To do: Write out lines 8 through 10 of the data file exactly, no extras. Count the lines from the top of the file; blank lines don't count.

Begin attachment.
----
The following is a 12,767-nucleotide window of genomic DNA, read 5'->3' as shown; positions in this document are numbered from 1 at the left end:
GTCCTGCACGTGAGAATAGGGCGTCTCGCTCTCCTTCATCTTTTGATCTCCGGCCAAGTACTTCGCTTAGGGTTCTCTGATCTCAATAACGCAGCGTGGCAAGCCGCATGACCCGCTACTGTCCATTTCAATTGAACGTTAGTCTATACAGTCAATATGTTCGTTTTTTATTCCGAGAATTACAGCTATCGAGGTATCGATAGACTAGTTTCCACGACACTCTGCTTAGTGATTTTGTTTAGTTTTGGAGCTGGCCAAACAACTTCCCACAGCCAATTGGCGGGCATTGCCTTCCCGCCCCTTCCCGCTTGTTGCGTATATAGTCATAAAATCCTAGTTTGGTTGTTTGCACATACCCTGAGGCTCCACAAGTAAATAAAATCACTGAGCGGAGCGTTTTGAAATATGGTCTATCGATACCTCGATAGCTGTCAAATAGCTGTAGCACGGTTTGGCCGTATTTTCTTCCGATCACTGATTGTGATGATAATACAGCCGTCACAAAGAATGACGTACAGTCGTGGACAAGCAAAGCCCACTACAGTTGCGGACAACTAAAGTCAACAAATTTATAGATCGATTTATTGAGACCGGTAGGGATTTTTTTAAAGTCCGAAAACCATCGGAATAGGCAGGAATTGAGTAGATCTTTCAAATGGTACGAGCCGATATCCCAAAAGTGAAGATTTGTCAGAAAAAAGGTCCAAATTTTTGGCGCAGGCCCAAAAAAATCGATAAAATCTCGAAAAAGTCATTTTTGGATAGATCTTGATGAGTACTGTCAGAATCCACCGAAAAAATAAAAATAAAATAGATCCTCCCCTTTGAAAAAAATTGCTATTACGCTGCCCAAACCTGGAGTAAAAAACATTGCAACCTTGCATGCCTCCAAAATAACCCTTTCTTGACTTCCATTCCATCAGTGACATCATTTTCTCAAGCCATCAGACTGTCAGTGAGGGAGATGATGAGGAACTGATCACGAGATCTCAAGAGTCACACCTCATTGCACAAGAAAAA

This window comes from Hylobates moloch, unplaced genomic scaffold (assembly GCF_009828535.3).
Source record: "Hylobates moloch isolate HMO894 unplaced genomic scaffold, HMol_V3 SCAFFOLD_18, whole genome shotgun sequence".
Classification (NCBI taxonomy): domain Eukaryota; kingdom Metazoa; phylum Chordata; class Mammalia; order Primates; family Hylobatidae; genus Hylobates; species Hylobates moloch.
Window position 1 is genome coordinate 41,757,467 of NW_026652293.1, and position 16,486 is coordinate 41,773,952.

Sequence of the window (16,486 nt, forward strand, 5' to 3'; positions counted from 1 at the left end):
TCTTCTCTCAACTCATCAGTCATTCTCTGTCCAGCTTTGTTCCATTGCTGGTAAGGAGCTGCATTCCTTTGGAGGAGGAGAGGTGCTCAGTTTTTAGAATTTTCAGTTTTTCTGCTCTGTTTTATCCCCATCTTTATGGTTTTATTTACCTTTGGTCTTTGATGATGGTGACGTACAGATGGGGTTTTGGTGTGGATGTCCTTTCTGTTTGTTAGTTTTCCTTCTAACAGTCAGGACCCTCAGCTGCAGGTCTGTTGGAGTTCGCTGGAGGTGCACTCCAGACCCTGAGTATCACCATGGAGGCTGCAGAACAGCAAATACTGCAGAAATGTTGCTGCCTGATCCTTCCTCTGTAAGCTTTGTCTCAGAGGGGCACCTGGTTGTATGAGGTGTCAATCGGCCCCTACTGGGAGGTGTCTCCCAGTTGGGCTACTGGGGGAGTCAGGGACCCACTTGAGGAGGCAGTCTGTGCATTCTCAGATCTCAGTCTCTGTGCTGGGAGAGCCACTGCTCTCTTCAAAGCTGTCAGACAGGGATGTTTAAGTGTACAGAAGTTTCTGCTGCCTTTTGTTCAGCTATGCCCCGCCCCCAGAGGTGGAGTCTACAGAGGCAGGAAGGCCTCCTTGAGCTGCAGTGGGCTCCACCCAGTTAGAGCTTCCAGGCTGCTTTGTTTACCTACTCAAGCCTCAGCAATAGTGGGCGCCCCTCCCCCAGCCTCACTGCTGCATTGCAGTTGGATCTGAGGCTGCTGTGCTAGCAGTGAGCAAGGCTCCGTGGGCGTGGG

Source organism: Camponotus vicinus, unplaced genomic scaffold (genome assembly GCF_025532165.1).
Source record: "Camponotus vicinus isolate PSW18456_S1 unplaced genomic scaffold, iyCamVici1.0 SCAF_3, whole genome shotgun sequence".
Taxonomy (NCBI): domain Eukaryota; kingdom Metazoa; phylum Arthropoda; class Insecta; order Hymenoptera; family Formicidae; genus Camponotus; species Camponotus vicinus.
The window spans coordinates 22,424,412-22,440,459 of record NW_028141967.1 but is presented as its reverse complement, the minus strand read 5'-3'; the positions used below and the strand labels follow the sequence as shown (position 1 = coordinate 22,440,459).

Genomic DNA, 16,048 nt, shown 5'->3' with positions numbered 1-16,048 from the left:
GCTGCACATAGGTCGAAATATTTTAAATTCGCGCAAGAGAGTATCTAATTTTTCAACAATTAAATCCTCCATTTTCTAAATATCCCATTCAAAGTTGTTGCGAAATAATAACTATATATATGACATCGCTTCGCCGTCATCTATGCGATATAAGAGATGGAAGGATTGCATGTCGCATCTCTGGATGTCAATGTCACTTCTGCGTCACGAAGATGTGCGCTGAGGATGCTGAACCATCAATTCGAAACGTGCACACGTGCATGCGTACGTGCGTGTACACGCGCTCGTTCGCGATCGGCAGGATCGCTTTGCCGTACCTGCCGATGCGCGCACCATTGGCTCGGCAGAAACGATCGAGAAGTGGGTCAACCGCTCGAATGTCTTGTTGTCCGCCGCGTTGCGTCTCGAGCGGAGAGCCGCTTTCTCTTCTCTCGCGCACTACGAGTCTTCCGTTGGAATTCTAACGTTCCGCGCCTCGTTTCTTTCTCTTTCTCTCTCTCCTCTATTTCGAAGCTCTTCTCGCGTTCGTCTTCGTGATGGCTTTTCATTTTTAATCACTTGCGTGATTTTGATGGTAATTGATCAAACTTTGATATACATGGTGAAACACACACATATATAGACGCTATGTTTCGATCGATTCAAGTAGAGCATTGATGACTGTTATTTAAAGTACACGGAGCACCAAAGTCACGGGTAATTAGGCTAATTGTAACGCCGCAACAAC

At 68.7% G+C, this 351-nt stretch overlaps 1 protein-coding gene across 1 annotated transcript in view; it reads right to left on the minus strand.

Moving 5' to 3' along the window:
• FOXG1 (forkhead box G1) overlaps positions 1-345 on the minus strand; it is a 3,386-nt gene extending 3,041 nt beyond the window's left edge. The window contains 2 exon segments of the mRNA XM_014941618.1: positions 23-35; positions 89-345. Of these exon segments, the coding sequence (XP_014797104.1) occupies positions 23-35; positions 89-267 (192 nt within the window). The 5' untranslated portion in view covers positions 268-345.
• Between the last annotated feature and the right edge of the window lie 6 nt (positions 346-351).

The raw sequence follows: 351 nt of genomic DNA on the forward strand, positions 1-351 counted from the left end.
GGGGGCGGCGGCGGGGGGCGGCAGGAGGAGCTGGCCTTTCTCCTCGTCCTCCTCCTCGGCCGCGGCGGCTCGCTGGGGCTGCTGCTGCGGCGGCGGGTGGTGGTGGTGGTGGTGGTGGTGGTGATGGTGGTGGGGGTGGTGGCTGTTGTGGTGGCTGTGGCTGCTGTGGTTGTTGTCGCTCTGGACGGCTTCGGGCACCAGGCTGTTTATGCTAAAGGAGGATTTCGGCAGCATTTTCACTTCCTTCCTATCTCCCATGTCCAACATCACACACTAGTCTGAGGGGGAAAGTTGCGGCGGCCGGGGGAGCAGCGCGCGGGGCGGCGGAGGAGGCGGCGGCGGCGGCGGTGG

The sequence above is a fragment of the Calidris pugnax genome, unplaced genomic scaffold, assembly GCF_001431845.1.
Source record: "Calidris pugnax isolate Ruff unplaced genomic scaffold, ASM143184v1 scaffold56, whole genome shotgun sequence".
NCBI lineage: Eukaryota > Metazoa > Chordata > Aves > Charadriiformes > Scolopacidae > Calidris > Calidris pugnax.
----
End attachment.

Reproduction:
TCTTCTCTCAACTCATCAGTCATTCTCTGTCCAGCTTTGTTCCATTGCTGGTAAGGAGCTGCATTCCTTTGGAGGAGGAGAGGTGCTCAGTTTTTAGAATTTTCAGTTTTTCTGCTCTGTTTTATCCCCATCTTTATGGTTTTATTTACCTTTGGTCTTTGATGATGGTGACGTACAGATGGGGTTTTGGTGTGGATGTCCTTTCTGTTTGTTAGTTTTCCTTCTAACAGTCAGGACCCTCAGCTGCAGGTCTGTTGGAGTTCGCTGGAGGTGCACTCCAGACCCTGAGTATCACCATGGAGGCTGCAGAACAGCAAATACTGCAGAAATGTTGCTGCCTGATCCTTCCTCTGTAAGCTTTGTCTCAGAGGGGCACCTGGTTGTATGAGGTGTCAATCGGCCCCTACTGGGAGGTGTCTCCCAGTTGGGCTACTGGGGGAGTCAGGGACCCACTTGAGGAGGCAGTCTGTGCATTCTCAGATCTCAGTCTCTGTGCTGGGAGAGCCACTGCTCTCTTCAAAGCTGTCAGACAGGGATGTTTAAGTGTACAGAAGTTTCTGCTGCCTTTTGTTCAGCTATGCCCCGCCCCCAGAGGTGGAGTCTACAGAGGCAGGAAGGCCTCCTTGAGCTGCAGTGGGCTCCACCCAGTTAGAGCTTCCAGGCTGCTTTGTTTACCTACTCAAGCCTCAGCAATAGTGGGCGCCCCTCCCCCAGCCTCACTGCTGCATTGCAGTTGGATCTGAGGCTGCTGTGCTAGCAGTGAGCAAGGCTCCGTGGGCGTGGG

Source organism: Camponotus vicinus, unplaced genomic scaffold (genome assembly GCF_025532165.1).
Source record: "Camponotus vicinus isolate PSW18456_S1 unplaced genomic scaffold, iyCamVici1.0 SCAF_3, whole genome shotgun sequence".